Kathleen Wynne has dragged Rob Ford into the provincial election campaign, attacking the Toronto mayor’s transit policies and trying to associate him with Progressive Conservative Leader Tim Hudak.
Seeking to polarize voters in the deadlocked race, the Liberal Leader is telling centrist and left-leaning voters that the only way to stop Mr. Hudak’s government-shrinking agenda is to rally behind her.
The opposition parties, for their part, are stepping up their attacks on the Liberals over the billion-dollar cancellation of two gas plants in a final bid to shrink Ms. Wynne’s support before the June 12 election.
She evoked Mr. Ford on Friday when slamming PC transit policy. Mr. Hudak has pledged to cancel light-rail lines in favour of expanding the subway, which Ms. Wynne argues will put suburban areas at a disadvantage.
“Just like Rob Ford, Mr. Hudak is only about subways, subways, subways – that is what he talks about …
“Our transportation system is way more diverse than that,” she said at a rally at a pizzeria in Bolton, Ont., a town northwest of Toronto.
“Politicians like Tim Hudak and Rob Ford sow that division between city and suburbs and communities just like this one.”
For more than a year, she strenuously avoided criticizing Mr. Ford – despite a string of revelations about his drug use and alleged connections to gangsters – largely because Liberals feared turning his political base against them.
But she has apparently calculated that associating the mayor with the PCs will motivate her support base to get to the polls – and if that angers Ford Nation, it’s worth the risk.
Mr. Ford campaigned with the PCs in by-elections last summer, but the party has kept its distance from him since he subsequently admitted to smoking crack cocaine. Mr. Ford is currently in rehab.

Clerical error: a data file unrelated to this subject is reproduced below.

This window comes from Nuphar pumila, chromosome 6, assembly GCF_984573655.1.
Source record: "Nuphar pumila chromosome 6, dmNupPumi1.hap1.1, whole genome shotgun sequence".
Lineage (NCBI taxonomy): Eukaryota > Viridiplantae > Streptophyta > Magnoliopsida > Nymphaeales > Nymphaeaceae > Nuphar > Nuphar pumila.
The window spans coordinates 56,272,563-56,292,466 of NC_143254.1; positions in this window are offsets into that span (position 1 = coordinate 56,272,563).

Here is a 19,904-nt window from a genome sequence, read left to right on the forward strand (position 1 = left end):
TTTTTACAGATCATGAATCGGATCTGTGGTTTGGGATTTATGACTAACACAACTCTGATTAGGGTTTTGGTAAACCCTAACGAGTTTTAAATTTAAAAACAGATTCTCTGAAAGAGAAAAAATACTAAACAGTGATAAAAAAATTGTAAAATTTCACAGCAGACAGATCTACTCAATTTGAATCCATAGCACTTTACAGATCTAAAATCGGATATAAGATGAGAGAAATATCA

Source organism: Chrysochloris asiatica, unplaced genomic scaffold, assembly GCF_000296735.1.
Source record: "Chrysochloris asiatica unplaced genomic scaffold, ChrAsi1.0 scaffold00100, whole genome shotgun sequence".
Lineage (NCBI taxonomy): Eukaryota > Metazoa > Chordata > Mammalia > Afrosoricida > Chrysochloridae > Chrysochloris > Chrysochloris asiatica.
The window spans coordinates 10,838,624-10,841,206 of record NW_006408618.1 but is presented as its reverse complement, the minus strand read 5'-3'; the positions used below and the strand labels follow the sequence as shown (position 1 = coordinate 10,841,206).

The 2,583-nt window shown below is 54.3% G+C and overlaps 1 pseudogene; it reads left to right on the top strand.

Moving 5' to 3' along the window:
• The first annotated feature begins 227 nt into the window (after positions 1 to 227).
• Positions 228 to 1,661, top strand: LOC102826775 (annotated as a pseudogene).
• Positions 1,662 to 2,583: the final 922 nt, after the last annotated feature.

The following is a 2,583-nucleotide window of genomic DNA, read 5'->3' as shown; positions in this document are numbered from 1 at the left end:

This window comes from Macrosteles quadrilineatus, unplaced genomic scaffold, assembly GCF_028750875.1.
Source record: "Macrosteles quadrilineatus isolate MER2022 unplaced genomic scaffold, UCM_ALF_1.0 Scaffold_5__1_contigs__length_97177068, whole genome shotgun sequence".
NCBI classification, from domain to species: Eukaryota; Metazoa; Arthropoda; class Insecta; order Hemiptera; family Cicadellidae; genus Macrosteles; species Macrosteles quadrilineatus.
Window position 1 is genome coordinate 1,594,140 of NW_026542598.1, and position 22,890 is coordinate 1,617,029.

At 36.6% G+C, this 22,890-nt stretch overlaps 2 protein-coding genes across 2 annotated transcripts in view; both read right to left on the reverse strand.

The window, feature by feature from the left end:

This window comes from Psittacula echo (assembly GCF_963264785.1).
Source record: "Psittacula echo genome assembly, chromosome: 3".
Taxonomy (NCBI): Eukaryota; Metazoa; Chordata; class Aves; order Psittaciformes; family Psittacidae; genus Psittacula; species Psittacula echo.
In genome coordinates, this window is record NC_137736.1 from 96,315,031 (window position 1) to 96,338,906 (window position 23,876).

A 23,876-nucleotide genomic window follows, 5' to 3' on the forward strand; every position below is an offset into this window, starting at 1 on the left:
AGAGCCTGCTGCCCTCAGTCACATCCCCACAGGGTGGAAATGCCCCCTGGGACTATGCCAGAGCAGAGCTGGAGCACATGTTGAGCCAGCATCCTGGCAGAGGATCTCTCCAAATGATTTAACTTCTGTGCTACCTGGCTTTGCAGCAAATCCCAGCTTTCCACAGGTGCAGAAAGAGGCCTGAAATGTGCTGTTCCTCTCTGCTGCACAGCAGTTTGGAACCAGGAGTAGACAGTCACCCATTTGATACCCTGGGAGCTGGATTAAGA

Mr. Hudak and NDP Leader Andrea Horwath on Friday called on Ms. Wynne to release documents sought by the Ontario Provincial Police, which is probing the alleged destruction of records related to the gas plants.
“It was the public that got stuck with the bill and it’s the public whose trust has been betrayed,” Mr. Hudak told reporters in Mississauga, where he promised to call a judicial inquiry into the matter in his first 100 days as premier.
“This tells us that [Liberals] weren’t revealing all documents and if you say you’re sorry and it keeps happening again, you’re just trying to get elected. You don’t really mean it.”
Ms. Wynne said Friday the documents police are seeking are not held by the Liberals but instead by non-partisan administrative staff at the legislature, and she said she has no power to make them public.
The OPP is seeking records that would show when an IT expert who allegedly deleted records in former premier Dalton McGuinty’s office accessed computers there. Mr. McGuinty, it was revealed earlier this week, has been interviewed by detectives.
Ms. Horwath took the opportunity to woo Liberals disaffected by the gas plants, trotting out several on Friday to encourage others to join her.
“People are tired of the stench of corruption in this province and they want it cleaned up,” Ms. Horwath said at an event with York West candidate Tom Rakocevic in North York.
Rashid Katsina, a York University graduate student, said he’ll be switching his vote to the NDP after supporting the Liberals for nearly a decade, partly because of the gas-plant scandal.
“That’s a lot of waste of money,” he said. “I’m a taxpayer and a lot of people are not happy for that.”
He said he was also impressed with the NDP pledge to freeze tuition fees.
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